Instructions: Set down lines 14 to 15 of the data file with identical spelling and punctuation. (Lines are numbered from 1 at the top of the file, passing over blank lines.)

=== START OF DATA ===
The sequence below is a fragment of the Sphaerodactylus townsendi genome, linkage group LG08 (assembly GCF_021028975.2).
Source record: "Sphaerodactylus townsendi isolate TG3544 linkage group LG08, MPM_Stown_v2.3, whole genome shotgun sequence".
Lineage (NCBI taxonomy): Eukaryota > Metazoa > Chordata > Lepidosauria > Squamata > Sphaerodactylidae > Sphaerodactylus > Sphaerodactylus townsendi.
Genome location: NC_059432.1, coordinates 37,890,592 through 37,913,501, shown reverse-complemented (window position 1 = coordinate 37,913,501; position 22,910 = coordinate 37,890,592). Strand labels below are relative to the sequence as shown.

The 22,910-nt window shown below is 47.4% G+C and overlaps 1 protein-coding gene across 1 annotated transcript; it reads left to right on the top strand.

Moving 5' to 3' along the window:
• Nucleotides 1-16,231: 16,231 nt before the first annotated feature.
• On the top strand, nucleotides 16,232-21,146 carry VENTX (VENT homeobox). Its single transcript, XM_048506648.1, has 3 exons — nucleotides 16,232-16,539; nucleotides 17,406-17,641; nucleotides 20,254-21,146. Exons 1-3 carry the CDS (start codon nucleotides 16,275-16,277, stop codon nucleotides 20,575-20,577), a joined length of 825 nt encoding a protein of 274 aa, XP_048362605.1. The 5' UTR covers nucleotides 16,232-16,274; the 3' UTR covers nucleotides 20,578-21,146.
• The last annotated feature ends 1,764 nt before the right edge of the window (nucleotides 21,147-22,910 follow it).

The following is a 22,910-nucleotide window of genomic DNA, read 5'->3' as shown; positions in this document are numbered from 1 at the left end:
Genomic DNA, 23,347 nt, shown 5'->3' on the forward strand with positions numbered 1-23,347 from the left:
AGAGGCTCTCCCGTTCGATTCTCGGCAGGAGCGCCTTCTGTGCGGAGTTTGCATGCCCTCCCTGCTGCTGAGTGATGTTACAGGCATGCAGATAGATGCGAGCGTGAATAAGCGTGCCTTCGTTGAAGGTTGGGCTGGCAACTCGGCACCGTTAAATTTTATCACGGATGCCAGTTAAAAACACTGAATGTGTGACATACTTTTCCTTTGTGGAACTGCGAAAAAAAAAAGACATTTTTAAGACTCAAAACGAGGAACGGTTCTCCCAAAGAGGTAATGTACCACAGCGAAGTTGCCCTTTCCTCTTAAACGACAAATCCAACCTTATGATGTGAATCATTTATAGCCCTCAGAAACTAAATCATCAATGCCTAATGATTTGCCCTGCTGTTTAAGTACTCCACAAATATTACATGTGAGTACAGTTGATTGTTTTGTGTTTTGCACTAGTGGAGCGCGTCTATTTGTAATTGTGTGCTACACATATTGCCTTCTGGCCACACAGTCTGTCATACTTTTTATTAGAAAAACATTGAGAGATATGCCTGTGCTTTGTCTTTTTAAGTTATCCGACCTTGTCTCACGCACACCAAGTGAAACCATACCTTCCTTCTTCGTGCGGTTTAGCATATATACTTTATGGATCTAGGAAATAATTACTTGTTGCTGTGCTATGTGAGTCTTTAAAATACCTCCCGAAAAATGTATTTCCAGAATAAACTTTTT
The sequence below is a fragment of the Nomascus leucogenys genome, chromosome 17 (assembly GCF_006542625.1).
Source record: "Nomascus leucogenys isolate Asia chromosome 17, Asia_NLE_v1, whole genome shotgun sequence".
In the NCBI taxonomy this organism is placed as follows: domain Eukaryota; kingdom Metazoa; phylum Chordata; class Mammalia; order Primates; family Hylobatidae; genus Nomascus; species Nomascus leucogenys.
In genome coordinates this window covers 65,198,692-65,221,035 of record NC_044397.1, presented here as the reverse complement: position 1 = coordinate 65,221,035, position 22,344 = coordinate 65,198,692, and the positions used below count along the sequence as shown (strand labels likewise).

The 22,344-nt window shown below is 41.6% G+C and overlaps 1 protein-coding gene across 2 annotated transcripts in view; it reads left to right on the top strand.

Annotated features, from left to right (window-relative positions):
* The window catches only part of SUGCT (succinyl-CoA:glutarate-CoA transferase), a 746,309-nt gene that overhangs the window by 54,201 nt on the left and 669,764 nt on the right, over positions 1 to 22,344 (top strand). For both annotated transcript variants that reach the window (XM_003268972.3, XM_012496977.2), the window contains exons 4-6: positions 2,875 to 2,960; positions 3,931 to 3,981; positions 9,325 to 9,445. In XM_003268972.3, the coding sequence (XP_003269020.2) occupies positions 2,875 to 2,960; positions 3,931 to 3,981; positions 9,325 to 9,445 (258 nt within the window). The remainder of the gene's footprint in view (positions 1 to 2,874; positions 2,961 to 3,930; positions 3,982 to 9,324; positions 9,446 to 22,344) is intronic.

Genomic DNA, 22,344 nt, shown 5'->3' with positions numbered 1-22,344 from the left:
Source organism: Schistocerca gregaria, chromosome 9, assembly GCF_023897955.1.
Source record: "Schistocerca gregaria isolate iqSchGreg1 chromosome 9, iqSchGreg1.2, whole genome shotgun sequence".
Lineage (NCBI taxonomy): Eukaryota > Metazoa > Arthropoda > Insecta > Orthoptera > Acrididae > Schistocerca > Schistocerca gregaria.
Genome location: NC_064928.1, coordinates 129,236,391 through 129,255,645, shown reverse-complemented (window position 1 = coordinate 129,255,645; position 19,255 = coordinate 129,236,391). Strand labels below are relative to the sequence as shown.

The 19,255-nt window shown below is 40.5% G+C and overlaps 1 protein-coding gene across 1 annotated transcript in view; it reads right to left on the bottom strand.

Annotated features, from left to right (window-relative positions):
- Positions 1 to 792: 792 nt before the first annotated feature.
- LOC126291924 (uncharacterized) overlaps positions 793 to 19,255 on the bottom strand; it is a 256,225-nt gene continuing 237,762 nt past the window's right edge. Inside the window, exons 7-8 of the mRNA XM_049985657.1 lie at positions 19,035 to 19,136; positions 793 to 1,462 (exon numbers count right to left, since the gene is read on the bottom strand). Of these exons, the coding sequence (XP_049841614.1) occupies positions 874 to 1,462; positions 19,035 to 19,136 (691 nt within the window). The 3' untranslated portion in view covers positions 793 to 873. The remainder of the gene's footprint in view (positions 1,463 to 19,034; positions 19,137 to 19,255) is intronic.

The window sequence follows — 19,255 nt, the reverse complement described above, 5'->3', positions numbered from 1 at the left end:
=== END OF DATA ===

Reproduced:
Source record: "Nomascus leucogenys isolate Asia chromosome 17, Asia_NLE_v1, whole genome shotgun sequence".
In the NCBI taxonomy this organism is placed as follows: domain Eukaryota; kingdom Metazoa; phylum Chordata; class Mammalia; order Primates; family Hylobatidae; genus Nomascus; species Nomascus leucogenys.